The Prophets/Linn County
2004 - Band
Members: Stephen Miller, Dino Long, Fred Walk, Larry Easter, Al Hendricks, Ron DeWitte, Perry Welsh, Tommy(T-Bone)Giblin, Ed Adkins, Tom Krejci, John Cabalka, Bob Miskimen, Joe Eberline,Clark Pierson and Jerry(Snake) McAndrew
Linn County had its roots in Cedar Rapids, Iowa with Danceland and Armar Ballrooms providing a meeting place for musicians.
Linn County emerged out of groups such as the Bopcats with Floyd (Al) Hendricks, Kenny Thompson and Bob Schloss. Kenny formed the Prophets with Stephen Miller (keyboards) of Cedar Rapids, Ron Lustic (reeds) also of Cedar Rapids and Jerry (Snake) McAndrew (drums) from Chicago in the early mid-sixties. Eventually, Kenny became the manager, Ron left and Fred Walk (guitar), of Webster, Ia., who had also played in a group with Floyd Hendricks, and Bob Miskimen (Bass) were added. Soon, Larry Easter (reeds) of Davenport, Ia. joined the group.
The Prophets played primarily R&B and Rock in clubs around the Midwest, working out of the Twilight Room and the Cougar Lounge in Cedar Rapids, Jimmy’s Lounge in Waterloo, as well as many ballroom, College and University dates. During this time, Bob Miskimen left and was replaced by Dino Long of Spencer, Ia.
The group then moved to Chicago, changed its name to the Linn County Blues Band, since all of the members had played in Cedar Rapids at some time. They soon became the house band at the famous Mother Blues club on Wells Street, following the path of Spanky and Our Gang and The Paul Butterfield Blues Band while sharing the stage with Muddy Waters, Buddy Guy, Junior Wells, Howling Wolf, James Cotton, and many others.
John Cabalka, a friend and artist from Cedar Rapids, who was working in Chicago for Mercury Records, assumed the role of manager with Ed Adkins of Cedar Rapids as road manager. The band signed with Dunwich Records of Chicago and were working on an LP at Chess Studios when Mercury discovered them, bought their contract, and signed them. Mercury asked them to shorten the name to Linn County to avoid the stigma, at that time, of being type-casted as a blues band.
Mercury then moved the band from Chicago to San Francisco to live and record.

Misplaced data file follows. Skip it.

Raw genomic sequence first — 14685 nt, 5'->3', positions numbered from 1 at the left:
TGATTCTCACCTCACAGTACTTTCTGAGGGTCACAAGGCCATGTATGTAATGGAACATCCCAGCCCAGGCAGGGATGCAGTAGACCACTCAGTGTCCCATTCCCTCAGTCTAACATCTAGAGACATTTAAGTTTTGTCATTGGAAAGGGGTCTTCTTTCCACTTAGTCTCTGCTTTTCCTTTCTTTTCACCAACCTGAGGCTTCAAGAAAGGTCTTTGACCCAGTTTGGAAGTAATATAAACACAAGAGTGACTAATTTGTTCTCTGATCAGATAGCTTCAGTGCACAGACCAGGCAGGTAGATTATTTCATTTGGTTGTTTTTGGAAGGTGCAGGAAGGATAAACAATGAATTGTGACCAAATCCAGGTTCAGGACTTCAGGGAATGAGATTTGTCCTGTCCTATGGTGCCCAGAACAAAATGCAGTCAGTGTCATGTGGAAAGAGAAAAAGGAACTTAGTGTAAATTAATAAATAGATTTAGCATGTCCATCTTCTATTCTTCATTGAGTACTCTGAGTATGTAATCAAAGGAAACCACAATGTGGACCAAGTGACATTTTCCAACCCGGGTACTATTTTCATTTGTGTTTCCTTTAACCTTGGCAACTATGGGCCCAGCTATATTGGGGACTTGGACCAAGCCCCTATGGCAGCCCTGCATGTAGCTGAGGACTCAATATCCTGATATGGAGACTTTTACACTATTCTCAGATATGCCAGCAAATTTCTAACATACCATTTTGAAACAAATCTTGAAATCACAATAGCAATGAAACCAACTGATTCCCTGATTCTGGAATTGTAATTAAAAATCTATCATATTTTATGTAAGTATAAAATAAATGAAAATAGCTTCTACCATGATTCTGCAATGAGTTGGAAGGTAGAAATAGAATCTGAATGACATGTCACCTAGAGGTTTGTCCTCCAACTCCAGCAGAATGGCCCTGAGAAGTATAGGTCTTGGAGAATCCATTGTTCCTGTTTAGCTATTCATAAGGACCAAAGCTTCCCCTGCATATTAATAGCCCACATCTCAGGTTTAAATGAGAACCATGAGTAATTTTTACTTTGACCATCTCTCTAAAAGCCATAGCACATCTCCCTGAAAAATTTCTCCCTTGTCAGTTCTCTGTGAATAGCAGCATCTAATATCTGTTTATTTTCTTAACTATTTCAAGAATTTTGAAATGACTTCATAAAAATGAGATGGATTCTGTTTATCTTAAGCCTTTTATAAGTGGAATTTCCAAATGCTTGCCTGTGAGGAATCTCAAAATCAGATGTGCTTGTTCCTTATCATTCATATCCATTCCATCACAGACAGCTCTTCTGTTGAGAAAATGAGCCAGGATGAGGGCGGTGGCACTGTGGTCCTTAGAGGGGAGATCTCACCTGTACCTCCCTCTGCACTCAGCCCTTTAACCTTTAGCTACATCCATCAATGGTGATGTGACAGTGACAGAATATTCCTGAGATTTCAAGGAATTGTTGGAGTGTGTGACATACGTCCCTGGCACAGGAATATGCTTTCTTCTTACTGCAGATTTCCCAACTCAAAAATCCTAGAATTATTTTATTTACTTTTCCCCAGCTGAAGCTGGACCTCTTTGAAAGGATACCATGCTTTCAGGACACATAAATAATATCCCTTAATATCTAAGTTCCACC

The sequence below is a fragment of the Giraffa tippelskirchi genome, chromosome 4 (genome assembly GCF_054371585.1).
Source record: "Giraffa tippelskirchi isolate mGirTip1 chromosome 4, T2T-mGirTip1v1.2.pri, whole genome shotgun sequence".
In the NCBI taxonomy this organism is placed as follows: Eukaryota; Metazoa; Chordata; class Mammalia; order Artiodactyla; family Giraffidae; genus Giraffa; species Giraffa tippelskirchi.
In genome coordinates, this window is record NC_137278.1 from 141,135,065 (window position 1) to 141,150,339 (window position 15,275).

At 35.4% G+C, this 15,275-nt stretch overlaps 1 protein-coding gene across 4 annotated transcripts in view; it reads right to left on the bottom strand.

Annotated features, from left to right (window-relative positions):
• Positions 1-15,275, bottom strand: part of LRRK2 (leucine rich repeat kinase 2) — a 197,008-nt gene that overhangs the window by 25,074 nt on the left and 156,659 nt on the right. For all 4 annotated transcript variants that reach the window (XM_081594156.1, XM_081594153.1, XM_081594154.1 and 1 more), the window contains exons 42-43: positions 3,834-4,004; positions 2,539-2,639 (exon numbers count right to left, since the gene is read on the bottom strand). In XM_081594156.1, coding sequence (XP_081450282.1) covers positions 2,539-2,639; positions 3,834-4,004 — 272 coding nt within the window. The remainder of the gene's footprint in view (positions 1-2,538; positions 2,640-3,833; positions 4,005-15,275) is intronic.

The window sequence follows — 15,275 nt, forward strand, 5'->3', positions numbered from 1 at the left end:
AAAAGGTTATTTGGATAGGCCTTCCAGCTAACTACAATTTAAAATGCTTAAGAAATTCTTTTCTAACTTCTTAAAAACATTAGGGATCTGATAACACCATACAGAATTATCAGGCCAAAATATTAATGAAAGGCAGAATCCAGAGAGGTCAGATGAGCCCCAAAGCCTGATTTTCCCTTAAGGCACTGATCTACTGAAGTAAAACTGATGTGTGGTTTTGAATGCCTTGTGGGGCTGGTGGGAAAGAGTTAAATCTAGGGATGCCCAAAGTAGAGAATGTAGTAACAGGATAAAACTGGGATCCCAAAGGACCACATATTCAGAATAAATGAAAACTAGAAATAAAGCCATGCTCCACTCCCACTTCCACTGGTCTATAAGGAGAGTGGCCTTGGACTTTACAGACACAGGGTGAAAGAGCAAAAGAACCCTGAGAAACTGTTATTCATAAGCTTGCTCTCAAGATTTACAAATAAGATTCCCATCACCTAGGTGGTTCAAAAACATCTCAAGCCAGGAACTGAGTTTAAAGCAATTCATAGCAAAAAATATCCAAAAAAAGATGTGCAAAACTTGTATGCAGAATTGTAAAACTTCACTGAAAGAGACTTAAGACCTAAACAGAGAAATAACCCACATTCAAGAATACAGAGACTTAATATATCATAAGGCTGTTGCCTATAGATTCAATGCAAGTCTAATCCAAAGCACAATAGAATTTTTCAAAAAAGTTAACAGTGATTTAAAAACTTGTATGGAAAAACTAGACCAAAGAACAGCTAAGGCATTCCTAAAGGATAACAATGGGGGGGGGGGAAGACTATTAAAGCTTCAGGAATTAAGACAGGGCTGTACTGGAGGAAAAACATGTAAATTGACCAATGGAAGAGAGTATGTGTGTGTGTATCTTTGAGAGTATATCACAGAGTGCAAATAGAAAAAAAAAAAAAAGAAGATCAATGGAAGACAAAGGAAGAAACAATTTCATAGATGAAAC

Jerry McAndrew left the group and Clark Pierson was added. Linn County was the only band with Iowa roots to play such venues as The Avalon Ballroom, Fillmore West, The Matrix, (San Francisco) The Bank (Los Angeles) Thee Experience (Hollywood) Fillmore East & The Scene, (New York City) The Grande Ballroom (Detroit) as well as clubs and concert venues in Montreal, Cleveland, Chicago, Sacramento, and Pittsburgh etc. Linn County, to this date, also signed the highest paying recording contract of any group from Iowa: the group was paid approximately $50,000.00 to sign with Mercury Records – an enormous sum in the mid ‘60’s when most groups had to pay the record company in order to record!
After three albums recorded in the Bay Area and Los Angeles, a solo album by Stephen, and extensive touring in the early 70’s Stephen left the band to record and tour with Elvin Bishop. Clark recorded and toured with Janis Joplin and the remainder of the Linn County tried different combinations of personnel and played around the California area until the band briefly dissolved in the early 70’s.
Stephen Miller moved to the Lisbon, Ia. in 1974 and reformed Linn County with Ron Dewitte (guitar) Perry Welsh (mouth harp) Johnny (Ace) Acerno (bass) Joe Eberline (later replaced by Walter Salwitz) on drums. Tom Krejci, a Cedar Rapids entrepreneur, assumed manager duties. Later, Stephen left to tour and record with Grinderswitch on Capricorn Records and Tommy Giblin, another Cedar Rapidian (organ) was added.
This group played extensively in the Cedar Rapids- Iowa City area as well as major cities in the Midwest with great success and popularity. Linn County finally disbanded in 1977.
Many of the members of Linn County have continued to play, write and record with other groups. All the members were part of a very unique band that had an impact on many musicians and fans from the middle sixties until the mid- seventies across the USA and Canada.